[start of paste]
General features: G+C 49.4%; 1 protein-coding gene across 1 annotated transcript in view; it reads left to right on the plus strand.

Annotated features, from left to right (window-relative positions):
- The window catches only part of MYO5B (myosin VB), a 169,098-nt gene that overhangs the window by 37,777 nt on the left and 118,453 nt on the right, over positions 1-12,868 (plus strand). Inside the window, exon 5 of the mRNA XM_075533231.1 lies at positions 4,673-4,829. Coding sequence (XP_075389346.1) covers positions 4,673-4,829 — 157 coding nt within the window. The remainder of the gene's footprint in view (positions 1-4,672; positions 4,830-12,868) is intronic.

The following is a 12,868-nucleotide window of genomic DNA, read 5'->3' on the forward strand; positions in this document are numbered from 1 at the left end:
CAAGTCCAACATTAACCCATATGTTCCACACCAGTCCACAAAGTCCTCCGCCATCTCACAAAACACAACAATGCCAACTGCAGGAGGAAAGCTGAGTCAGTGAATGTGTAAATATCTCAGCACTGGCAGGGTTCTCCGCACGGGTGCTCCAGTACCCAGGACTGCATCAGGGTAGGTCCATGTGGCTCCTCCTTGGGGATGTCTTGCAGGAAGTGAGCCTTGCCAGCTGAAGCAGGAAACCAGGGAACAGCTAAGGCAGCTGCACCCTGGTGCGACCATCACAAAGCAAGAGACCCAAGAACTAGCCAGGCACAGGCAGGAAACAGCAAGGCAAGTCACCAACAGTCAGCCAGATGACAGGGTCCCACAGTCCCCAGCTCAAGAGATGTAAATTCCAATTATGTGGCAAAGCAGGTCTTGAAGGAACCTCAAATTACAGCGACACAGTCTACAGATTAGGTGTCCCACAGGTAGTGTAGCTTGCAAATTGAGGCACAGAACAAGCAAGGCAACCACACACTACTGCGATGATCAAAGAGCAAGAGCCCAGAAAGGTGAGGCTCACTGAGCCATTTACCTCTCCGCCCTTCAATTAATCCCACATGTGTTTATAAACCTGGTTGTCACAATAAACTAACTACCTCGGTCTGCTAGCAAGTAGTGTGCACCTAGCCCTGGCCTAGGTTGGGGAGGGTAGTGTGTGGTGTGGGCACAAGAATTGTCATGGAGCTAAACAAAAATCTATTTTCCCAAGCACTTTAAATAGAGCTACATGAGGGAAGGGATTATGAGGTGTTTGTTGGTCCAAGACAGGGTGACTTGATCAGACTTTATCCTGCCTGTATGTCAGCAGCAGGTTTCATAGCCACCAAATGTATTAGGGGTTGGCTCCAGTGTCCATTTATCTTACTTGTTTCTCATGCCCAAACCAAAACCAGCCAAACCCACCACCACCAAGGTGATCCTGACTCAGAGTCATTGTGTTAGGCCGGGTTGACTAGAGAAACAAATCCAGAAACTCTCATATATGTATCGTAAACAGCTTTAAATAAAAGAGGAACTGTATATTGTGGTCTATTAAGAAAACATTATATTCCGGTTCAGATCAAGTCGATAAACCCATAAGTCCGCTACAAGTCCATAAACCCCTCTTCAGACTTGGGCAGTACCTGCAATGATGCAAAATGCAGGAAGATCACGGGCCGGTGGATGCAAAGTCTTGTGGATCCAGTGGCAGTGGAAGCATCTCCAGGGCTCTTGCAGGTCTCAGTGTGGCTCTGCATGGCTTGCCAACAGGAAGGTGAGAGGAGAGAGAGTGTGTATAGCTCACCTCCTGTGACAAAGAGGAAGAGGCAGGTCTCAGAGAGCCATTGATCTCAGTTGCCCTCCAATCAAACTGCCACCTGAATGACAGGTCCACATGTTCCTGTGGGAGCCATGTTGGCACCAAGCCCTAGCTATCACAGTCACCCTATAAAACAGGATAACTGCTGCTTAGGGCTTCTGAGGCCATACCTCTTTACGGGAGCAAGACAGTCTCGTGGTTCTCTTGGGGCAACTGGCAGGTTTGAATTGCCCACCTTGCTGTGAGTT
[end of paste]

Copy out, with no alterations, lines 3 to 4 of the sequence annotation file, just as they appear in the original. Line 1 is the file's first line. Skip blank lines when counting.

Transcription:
- The window catches only part of MYO5B (myosin VB), a 169,098-nt gene that overhangs the window by 37,777 nt on the left and 118,453 nt on the right, over positions 1-12,868 (plus strand). Inside the window, exon 5 of the mRNA XM_075533231.1 lies at positions 4,673-4,829. Coding sequence (XP_075389346.1) covers positions 4,673-4,829 — 157 coding nt within the window. The remainder of the gene's footprint in view (positions 1-4,672; positions 4,830-12,868) is intronic.

The following is a 12,868-nucleotide window of genomic DNA, read 5'->3' on the forward strand; positions in this document are numbered from 1 at the left end: